Ubiquitous now, we take for granted how radical the sonics of (Zeppelin drummer) John Bonham’s drums were in 1971, when the band’s fourth album was released. As studio technologies were advancing at the time, the trend was toward more mics and more gear in general. On many recordings of the era bands were using multiple mics on the drum kit, usually with one near the bass drum. Also, for some time a more “deadened” and close drum sound, popularized by the Beatles’ later recordings, had been gaining popularity. Yet Johns, as the album’s recording engineer, the person responsible for getting the band’s sounds on tape, tried something counterintuitive, and revolutionary in a way, to achieve such an exceptionally massive sound—he took just two microphones and hung them over a banister high above a staircase that was in the room where Bonham was pounding away. (The band recorded in an eighteenth-century country house rather than a traditional studio, enabling them to incorporate its varied acoustics, such as the stairwell, in the recordings.) He also compressed the signal and ran it through an echo unit, effects which, utilized together, made the overall performance sound simultaneously louder yet more distant, key to its mesmerizing quality.
When we think of our favorite songs, we think of the artists performing them. Perhaps if you’re a serious music fan, you’ll know who produced the tracks. But we never think of the engineer, which truly is an oversight. The unusual production on “When the Levee Breaks” is “arguably one of the most significant factors in its popularity and longevity,” wrote Aaron Liu-Rosenbaum, now a professor of Music Technology at Laval University in Quebec, in the Journal on the Art of Record Production.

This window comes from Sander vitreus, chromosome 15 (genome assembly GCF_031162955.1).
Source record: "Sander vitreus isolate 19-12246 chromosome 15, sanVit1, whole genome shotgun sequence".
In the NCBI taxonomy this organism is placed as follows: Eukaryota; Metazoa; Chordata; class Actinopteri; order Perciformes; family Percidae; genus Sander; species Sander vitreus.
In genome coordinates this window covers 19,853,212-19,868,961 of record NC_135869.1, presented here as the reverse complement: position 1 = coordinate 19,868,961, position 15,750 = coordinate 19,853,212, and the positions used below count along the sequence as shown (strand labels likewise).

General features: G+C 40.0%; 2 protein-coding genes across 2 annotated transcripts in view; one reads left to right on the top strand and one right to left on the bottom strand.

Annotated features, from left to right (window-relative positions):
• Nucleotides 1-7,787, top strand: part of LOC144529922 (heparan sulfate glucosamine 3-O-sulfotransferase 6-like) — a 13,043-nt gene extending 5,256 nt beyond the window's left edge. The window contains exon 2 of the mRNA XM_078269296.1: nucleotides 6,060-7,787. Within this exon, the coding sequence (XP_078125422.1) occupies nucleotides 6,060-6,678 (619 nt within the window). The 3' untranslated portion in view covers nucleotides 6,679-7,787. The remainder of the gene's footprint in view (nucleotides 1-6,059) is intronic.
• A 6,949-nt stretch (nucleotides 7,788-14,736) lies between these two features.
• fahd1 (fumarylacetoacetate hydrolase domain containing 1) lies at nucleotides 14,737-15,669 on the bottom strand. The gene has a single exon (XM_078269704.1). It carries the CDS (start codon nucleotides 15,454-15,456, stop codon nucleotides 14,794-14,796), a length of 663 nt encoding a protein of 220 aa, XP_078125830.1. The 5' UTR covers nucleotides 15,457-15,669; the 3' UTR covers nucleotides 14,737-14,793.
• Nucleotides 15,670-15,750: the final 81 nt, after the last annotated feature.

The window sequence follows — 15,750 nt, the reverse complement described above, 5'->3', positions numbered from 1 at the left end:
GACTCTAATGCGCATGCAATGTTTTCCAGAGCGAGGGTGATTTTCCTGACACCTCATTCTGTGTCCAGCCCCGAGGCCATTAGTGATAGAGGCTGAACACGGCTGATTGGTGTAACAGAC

Johns didn’t achieve this sound alone. Of course, Bonham’s performance is what this all rests on, and Jimmy Page, the band’s guitar player and producer, is widely credited, and rightfully so, as the mastermind behind much of Zeppelin’s oeuvre. But it takes nothing away from Page and Bonham to acknowledge Johns’s critical role. He was a highly skilled craftsman, who married a deep technical knowledge with an artistic gift for knowing how to get that sound on so many recordings. Beyond Led Zeppelin IV, Johns engineered nearly all of that band’s most successful records, plus the Rolling Stones classics Sticky Fingers and Exile on Main Street, and numerous other acclaimed albums. This man’s stamp is on some of the most widely shared cultural touchstones of a generation. Yet, other than a blip of recognition following his death in April 2013, he, and his work, have remained invisible.
7:30 p.m. Peter Canby shuffles a stack of marked-up article proofs, flicks off his desk lamp, and finally shuts down his iMac for the day. He has pored over a journalist’s notes for a particularly sensitive piece, double-checked quotes from a “blind” source formerly in the CIA, held a meeting with a writer and his magazine’s attorney over concerns of libel, and instructed a new employee that she needed to be versed in the vocabulary of genetic coding before attending a screening of the sci-fi flick Prometheus, because its review, which she later had to check, had a line about a disintegrating humanoid’s “DNA-laden chromosomes” sinking into water. No minutia is too minute for the fact-checkers Canby oversees at The New Yorker. The requirements to work in his department, beyond possessing a savant level of meticulousness, are stiff. More than half of the sixteen fact-checkers are fluent in a second language, among them Mandarin, Hebrew, Arabic, Urdu, and Russian, along with the usual French and Spanish; the majority have advanced degrees, including the expected Journalism and Comp. Lit. masters, plus an LSE grad, and the errant Oxford PhD program dropout; and “many stay only a few years before leaving because the pace is brutal,” says Canby.